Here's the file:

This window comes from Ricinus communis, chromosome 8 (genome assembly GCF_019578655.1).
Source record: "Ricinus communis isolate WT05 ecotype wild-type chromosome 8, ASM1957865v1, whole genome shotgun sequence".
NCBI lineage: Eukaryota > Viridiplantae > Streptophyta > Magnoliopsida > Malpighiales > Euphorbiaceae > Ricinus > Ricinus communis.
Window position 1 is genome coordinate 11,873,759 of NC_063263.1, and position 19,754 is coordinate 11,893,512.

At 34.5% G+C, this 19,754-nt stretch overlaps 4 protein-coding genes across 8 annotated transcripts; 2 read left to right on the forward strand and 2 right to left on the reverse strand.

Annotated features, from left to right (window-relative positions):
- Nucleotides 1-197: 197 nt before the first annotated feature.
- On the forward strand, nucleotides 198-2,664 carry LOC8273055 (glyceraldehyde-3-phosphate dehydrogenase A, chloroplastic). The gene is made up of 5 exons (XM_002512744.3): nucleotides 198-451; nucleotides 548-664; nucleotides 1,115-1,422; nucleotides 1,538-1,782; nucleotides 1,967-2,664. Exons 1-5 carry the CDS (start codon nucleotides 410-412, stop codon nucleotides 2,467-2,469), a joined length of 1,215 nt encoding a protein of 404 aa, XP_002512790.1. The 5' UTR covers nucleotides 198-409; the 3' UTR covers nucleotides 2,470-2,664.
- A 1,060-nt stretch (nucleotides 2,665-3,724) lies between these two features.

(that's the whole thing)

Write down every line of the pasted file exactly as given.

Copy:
This window comes from Ricinus communis, chromosome 8 (genome assembly GCF_019578655.1).
Source record: "Ricinus communis isolate WT05 ecotype wild-type chromosome 8, ASM1957865v1, whole genome shotgun sequence".
NCBI lineage: Eukaryota > Viridiplantae > Streptophyta > Magnoliopsida > Malpighiales > Euphorbiaceae > Ricinus > Ricinus communis.
Window position 1 is genome coordinate 11,873,759 of NC_063263.1, and position 19,754 is coordinate 11,893,512.

At 34.5% G+C, this 19,754-nt stretch overlaps 4 protein-coding genes across 8 annotated transcripts; 2 read left to right on the forward strand and 2 right to left on the reverse strand.

Annotated features, from left to right (window-relative positions):
- Nucleotides 1-197: 197 nt before the first annotated feature.
- On the forward strand, nucleotides 198-2,664 carry LOC8273055 (glyceraldehyde-3-phosphate dehydrogenase A, chloroplastic). The gene is made up of 5 exons (XM_002512744.3): nucleotides 198-451; nucleotides 548-664; nucleotides 1,115-1,422; nucleotides 1,538-1,782; nucleotides 1,967-2,664. Exons 1-5 carry the CDS (start codon nucleotides 410-412, stop codon nucleotides 2,467-2,469), a joined length of 1,215 nt encoding a protein of 404 aa, XP_002512790.1. The 5' UTR covers nucleotides 198-409; the 3' UTR covers nucleotides 2,470-2,664.
- A 1,060-nt stretch (nucleotides 2,665-3,724) lies between these two features.